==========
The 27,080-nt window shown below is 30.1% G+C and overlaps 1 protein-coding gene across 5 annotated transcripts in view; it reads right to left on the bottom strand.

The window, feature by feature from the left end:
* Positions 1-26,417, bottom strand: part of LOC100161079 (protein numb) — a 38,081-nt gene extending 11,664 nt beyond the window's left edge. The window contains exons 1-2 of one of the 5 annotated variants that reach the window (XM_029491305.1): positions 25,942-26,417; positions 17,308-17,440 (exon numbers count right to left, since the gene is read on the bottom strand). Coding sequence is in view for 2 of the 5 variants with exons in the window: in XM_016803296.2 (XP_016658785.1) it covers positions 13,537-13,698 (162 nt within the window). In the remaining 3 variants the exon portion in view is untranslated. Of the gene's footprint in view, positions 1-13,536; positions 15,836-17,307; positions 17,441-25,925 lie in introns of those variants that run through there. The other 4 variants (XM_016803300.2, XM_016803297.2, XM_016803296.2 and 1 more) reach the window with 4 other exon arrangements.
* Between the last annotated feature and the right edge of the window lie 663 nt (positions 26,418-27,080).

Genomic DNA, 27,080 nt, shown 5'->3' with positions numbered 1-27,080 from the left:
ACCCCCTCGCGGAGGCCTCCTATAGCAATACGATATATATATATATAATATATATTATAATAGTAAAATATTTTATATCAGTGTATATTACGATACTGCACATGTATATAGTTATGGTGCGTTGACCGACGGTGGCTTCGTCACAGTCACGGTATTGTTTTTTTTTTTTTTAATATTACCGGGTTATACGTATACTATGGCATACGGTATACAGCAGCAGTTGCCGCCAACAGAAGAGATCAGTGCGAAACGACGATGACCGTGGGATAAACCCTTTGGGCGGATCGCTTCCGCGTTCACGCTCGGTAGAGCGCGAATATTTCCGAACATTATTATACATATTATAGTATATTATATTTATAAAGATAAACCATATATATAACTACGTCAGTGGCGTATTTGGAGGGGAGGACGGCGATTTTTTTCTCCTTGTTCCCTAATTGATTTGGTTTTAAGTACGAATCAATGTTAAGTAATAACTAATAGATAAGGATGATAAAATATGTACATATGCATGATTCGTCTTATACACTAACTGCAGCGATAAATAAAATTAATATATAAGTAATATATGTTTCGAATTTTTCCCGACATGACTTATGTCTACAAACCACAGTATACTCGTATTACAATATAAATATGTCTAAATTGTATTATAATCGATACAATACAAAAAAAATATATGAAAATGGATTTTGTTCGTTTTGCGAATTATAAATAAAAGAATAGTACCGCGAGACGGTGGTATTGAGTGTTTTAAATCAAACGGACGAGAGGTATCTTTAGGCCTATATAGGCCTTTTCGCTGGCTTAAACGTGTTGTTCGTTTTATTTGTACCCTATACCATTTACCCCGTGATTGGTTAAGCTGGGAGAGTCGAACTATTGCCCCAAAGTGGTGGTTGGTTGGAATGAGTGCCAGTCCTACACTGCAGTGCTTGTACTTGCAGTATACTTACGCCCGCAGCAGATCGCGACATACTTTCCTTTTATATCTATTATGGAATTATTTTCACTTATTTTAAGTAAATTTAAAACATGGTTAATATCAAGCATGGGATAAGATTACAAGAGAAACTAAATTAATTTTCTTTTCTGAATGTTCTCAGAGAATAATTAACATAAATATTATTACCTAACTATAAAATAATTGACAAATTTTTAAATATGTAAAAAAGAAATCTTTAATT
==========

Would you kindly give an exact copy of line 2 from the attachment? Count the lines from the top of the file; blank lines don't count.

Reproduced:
The window, feature by feature from the left end: